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The problem with this particular machine is that it has no mains lead and an unusual 3 pin receptacle. The wiring inside is not that clear as to which goes where and it trips the switch at the distribution board when I even plug it in (said board is luckily right behind me as I work). Also it needs toothed belts to drive the top sprocket and on to the take-up. One is 5mm pitch, which is not that unusual, and 15cm circumference, which is. The other is 6mm pitch, which is way away from standard, and 30cm long.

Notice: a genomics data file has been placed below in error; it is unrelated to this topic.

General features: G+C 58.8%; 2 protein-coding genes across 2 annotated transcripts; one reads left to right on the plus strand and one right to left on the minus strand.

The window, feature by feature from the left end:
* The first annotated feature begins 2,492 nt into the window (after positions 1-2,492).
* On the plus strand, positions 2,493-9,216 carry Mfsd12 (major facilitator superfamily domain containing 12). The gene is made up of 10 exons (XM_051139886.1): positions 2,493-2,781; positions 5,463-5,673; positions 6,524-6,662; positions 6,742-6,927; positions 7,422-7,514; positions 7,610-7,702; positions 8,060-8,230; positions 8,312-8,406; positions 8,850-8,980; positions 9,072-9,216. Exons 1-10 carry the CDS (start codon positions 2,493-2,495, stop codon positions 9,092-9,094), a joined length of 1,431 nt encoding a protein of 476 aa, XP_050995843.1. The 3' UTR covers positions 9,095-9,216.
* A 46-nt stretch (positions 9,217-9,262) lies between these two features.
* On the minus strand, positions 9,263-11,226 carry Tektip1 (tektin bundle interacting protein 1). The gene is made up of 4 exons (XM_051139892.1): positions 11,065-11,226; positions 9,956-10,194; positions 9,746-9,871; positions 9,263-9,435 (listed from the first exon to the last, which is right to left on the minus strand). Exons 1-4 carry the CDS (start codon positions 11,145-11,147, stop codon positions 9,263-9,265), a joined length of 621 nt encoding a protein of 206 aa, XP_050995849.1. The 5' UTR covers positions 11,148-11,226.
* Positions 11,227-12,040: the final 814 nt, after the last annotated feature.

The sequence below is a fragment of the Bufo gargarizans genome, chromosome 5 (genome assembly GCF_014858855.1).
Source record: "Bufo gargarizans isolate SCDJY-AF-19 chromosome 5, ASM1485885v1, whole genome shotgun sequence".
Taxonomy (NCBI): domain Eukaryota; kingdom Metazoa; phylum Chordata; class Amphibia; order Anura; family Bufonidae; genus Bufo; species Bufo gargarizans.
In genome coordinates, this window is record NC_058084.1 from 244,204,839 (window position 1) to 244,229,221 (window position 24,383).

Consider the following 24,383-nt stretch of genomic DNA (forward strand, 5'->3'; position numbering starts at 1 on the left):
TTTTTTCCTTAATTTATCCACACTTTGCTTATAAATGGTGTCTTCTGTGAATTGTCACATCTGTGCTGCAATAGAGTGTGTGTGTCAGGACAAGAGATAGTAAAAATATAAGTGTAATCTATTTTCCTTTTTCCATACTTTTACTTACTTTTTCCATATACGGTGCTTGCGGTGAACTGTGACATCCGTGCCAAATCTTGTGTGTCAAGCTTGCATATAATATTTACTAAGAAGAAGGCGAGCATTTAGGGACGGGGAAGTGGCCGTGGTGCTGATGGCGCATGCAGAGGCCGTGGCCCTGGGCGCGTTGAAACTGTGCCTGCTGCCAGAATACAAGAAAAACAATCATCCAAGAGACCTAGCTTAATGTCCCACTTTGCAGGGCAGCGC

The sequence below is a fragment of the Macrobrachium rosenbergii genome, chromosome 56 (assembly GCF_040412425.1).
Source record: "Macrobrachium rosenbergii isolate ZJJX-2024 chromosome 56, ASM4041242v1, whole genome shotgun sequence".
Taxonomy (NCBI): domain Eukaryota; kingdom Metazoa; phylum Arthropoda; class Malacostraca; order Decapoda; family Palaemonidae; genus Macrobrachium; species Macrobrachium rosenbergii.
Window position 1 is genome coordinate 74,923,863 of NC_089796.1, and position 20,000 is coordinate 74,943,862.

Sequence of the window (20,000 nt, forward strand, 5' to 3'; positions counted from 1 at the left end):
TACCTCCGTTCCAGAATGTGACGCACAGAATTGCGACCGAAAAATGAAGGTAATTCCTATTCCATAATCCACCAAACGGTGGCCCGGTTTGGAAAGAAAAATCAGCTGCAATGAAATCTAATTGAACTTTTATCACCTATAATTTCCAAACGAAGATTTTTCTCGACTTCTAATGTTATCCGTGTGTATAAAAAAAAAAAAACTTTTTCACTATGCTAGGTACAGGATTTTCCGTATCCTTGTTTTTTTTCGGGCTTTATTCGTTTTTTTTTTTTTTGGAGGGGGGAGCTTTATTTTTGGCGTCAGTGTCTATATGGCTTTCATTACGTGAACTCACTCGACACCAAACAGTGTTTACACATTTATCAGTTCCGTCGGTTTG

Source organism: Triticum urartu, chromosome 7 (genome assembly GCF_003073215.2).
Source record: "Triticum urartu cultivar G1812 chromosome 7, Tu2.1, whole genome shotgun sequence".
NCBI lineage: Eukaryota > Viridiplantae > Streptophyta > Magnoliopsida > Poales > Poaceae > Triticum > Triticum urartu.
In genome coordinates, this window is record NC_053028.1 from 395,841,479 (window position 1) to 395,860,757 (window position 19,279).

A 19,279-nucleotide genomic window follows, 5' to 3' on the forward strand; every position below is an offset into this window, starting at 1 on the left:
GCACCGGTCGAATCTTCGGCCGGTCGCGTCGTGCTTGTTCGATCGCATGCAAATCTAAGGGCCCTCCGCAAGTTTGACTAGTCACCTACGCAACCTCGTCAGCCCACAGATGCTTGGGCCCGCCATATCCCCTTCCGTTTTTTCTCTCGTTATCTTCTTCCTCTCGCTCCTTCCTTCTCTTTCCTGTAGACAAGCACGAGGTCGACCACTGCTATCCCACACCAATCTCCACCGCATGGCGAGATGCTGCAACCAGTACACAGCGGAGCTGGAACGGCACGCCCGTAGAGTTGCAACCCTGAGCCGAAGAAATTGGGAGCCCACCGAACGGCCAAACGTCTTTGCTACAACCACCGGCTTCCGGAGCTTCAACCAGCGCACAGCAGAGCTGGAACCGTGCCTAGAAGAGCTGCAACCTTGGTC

You will see I have unhooked two capacitors - they sit on top of the motor, and this was the only way to get round the back to the input socket - still v. tight tho'. The motor and the duct thing at the back should come out as a unit, but someone has clearly tried and failed at this before - one of the 3 quite small Allen-head bolts that fix the front of the motor to that big butch ally bracket has had it's socket rounded so the key won't hold, and it is of course so awkwardly located that no other way of getting at seems feasible so far.